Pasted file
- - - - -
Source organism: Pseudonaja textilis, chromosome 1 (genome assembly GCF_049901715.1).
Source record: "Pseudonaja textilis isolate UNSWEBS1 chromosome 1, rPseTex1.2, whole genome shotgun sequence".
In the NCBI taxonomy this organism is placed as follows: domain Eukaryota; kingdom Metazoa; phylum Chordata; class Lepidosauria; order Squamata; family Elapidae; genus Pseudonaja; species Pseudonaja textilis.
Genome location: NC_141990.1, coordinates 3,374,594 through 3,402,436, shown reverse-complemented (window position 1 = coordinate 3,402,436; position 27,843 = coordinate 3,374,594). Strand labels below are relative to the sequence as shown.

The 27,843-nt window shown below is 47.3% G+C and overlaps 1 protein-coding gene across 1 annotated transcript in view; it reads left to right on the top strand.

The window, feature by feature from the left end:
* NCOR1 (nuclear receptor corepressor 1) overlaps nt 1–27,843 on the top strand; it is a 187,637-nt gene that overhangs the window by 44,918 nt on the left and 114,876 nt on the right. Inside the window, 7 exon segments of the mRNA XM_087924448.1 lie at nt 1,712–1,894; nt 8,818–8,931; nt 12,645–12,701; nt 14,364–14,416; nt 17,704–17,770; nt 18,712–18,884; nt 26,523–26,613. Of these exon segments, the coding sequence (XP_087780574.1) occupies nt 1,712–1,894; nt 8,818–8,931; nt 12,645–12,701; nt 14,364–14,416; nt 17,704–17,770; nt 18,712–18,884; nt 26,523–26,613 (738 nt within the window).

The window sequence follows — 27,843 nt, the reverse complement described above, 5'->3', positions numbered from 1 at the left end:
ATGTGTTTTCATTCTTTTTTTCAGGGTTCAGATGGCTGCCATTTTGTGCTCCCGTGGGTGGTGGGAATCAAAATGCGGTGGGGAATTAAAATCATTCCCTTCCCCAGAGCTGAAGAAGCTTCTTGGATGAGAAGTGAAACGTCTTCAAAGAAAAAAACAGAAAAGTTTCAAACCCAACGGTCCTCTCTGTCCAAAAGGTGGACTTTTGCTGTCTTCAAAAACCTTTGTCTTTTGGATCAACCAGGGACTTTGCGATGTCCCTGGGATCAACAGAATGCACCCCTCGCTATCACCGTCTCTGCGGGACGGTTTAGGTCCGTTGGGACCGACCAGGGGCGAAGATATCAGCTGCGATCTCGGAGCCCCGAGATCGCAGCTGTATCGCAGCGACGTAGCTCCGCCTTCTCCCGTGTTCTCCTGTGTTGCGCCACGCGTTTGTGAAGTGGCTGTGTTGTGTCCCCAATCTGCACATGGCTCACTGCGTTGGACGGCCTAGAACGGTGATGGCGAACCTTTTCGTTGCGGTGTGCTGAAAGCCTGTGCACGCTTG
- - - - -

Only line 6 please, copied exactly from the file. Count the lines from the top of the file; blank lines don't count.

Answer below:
The window, feature by feature from the left end: